ARKxSITE Announces Winners of Portugal Art Centre Competition

ARKxSITE has announced the winners of its call for ideas for a hypothetical contemporary Art Centre to be built in the Fortress of Cresmina in Cascais, Portugal. Open to architecture students and architects under 40 years of age, entrants were challenged to preserve the significant cultural, historical and landscape elements of the Fortress of Cresmina, celebrating the existing ruins to create a unique experience for visitors. The jury comprised Alberto Mottola, (demogo studio di architettura, Italy), Felipe Grallert (Felipe Grallert Arquitectos, Chile) and Rasmus Jessing (COBE, Denmark). See the third, second and first place winners after the break.

Enrique Norten Designs New Campus for Mexico City's CENTRO University

CENTRO University, a premier university for creative studies in Mexico City, will celebrate the opening of its new campus this September. Designed by TEN Arquitectos, the 5,600-square-meter campus aims to embody CENTRO's "dynamic and inclusive atmosphere" with a cluster of intersecting, LEED Platinum buildings centered around a 450-seat auditorium and public park. With an ideal mix of indoor studios and outdoor work areas, the scheme hopes to offer a variety of collaborative and stimulating learning environments.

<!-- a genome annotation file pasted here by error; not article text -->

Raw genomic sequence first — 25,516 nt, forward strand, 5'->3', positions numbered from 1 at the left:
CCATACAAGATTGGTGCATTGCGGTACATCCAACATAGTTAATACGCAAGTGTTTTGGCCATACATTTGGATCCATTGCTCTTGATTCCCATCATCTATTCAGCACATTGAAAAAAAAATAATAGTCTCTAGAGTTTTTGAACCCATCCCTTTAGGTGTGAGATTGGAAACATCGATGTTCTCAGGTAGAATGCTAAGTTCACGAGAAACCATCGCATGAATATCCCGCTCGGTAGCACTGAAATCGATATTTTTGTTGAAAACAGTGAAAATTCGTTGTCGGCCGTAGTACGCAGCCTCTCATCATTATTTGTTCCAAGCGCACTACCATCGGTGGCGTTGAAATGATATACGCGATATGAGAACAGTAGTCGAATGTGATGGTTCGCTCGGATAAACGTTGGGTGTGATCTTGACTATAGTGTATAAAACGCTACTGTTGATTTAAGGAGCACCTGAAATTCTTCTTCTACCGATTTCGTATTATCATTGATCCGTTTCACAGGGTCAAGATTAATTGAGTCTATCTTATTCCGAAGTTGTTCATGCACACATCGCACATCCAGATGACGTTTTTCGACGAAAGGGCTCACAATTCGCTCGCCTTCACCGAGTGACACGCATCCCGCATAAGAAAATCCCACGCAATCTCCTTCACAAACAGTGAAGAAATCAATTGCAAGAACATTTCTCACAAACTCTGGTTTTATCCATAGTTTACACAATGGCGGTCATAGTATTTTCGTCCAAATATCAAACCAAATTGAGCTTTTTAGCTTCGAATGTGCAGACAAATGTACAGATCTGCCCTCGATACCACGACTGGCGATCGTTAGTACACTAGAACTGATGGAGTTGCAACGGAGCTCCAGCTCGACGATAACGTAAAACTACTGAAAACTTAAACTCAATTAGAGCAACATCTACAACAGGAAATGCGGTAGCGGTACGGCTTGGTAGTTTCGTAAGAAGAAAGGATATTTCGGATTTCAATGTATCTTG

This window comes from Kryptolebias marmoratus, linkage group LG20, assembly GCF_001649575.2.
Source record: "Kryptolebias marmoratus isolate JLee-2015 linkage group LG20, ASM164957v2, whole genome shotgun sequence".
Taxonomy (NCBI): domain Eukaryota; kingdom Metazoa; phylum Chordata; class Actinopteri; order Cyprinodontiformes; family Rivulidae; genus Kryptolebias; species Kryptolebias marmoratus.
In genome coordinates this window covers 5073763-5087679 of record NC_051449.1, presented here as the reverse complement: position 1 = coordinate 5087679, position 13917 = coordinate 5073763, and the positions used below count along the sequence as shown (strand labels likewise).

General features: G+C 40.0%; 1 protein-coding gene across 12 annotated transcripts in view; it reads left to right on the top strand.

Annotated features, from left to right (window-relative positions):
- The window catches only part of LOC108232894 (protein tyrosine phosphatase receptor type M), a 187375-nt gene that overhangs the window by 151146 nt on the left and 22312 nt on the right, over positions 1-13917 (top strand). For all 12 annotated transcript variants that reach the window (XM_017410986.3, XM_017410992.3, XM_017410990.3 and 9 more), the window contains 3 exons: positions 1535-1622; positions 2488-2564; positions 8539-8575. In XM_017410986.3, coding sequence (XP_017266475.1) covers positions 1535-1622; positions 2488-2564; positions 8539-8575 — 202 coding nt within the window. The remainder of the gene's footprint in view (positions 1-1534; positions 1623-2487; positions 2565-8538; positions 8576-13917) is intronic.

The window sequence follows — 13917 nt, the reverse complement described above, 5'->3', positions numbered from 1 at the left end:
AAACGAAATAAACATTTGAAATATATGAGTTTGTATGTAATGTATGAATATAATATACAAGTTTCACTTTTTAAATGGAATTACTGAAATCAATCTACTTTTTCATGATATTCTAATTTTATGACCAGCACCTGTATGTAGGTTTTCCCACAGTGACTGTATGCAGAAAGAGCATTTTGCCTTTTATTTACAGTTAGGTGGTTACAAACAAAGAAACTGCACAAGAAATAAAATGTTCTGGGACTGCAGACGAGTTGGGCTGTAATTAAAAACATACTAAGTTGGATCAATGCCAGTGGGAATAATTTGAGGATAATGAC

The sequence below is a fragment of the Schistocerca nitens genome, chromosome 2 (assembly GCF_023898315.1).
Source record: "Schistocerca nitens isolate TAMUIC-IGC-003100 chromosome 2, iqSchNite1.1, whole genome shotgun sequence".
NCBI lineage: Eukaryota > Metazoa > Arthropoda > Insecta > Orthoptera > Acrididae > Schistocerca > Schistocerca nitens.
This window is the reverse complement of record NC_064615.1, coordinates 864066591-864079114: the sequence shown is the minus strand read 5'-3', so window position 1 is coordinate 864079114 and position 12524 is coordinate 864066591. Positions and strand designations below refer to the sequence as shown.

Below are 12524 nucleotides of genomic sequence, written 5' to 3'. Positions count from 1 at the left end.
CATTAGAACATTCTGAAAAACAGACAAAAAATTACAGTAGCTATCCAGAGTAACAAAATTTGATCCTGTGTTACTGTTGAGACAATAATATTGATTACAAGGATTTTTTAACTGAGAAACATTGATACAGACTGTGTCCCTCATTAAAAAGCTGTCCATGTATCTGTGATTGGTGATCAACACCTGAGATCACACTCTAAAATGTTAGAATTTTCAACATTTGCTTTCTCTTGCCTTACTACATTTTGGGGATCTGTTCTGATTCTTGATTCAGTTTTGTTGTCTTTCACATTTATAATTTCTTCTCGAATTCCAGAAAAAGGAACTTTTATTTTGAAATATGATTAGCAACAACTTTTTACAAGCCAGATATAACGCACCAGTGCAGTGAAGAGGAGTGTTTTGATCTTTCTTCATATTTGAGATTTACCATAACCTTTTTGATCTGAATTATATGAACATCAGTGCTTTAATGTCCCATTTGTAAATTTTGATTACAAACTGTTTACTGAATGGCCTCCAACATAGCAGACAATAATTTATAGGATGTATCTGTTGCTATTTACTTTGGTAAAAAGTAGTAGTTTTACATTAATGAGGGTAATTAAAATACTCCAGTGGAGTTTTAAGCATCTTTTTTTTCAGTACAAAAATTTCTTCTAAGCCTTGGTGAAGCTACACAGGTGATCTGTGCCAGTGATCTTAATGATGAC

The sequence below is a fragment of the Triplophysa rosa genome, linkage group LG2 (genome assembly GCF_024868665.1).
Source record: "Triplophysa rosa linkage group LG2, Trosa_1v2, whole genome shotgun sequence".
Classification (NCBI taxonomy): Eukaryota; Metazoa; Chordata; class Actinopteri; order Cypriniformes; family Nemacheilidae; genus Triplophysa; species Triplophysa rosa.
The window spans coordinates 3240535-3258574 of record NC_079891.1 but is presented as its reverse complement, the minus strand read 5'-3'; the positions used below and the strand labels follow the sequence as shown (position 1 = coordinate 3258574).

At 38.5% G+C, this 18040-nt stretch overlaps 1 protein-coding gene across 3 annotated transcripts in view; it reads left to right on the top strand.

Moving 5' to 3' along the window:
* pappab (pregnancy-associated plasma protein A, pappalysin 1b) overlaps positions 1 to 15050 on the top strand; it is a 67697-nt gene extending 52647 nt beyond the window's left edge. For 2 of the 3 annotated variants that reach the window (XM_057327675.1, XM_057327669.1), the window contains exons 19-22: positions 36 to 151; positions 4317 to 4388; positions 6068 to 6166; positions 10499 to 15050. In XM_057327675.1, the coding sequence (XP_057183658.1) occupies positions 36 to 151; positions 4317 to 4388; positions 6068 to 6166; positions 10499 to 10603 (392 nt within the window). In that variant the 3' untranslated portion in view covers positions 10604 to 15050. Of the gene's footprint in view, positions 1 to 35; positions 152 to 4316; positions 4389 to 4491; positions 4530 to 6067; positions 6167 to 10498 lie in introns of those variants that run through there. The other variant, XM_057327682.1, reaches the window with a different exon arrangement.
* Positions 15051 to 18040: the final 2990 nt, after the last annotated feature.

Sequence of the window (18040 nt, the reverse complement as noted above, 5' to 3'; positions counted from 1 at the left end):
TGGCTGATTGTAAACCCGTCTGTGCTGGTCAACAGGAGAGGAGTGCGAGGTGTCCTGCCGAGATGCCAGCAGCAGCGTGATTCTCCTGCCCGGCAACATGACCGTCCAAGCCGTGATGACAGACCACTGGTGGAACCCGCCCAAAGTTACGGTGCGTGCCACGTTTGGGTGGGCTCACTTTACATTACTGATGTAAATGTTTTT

Open Call: British Council in Search of Proposals for 2016 Venice Biennale

The British Council has launched an open call for exhibition proposals for the British Pavilion at the 2016 Venice Architecture Biennale. The exhibition, directed by Chilean architect and Pritzker jury member Alejandro Aravena, will be about "focusing and learning from architectures that through intelligence, intuition, or both of them at the same time, are able to escape the status quo."